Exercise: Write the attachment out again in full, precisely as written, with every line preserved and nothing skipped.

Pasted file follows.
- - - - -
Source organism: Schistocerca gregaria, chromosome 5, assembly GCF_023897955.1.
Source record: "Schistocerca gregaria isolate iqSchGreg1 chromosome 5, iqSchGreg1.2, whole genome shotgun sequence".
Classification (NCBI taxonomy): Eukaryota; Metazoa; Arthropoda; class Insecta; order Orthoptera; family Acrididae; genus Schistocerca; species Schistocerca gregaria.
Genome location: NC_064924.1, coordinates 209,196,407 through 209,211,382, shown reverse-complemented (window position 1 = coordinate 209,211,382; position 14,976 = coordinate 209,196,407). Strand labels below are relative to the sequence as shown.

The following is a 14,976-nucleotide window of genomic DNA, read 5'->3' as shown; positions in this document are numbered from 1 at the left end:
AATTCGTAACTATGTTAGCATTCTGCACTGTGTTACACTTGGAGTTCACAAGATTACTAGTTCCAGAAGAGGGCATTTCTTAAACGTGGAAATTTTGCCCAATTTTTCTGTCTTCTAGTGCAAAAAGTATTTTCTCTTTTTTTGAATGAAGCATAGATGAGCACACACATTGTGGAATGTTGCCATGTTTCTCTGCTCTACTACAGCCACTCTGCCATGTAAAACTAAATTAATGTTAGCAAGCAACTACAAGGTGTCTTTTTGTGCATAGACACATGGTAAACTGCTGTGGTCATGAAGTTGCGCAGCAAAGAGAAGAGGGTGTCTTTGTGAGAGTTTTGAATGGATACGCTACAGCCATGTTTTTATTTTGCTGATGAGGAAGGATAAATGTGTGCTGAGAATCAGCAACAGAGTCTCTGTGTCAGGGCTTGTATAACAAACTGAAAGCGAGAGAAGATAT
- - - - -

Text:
Source organism: Schistocerca gregaria, chromosome 5, assembly GCF_023897955.1.
Source record: "Schistocerca gregaria isolate iqSchGreg1 chromosome 5, iqSchGreg1.2, whole genome shotgun sequence".
Classification (NCBI taxonomy): Eukaryota; Metazoa; Arthropoda; class Insecta; order Orthoptera; family Acrididae; genus Schistocerca; species Schistocerca gregaria.
Genome location: NC_064924.1, coordinates 209,196,407 through 209,211,382, shown reverse-complemented (window position 1 = coordinate 209,211,382; position 14,976 = coordinate 209,196,407). Strand labels below are relative to the sequence as shown.

The following is a 14,976-nucleotide window of genomic DNA, read 5'->3' as shown; positions in this document are numbered from 1 at the left end:
AATTCGTAACTATGTTAGCATTCTGCACTGTGTTACACTTGGAGTTCACAAGATTACTAGTTCCAGAAGAGGGCATTTCTTAAACGTGGAAATTTTGCCCAATTTTTCTGTCTTCTAGTGCAAAAAGTATTTTCTCTTTTTTTGAATGAAGCATAGATGAGCACACACATTGTGGAATGTTGCCATGTTTCTCTGCTCTACTACAGCCACTCTGCCATGTAAAACTAAATTAATGTTAGCAAGCAACTACAAGGTGTCTTTTTGTGCATAGACACATGGTAAACTGCTGTGGTCATGAAGTTGCGCAGCAAAGAGAAGAGGGTGTCTTTGTGAGAGTTTTGAATGGATACGCTACAGCCATGTTTTTATTTTGCTGATGAGGAAGGATAAATGTGTGCTGAGAATCAGCAACAGAGTCTCTGTGTCAGGGCTTGTATAACAAACTGAAAGCGAGAGAAGATAT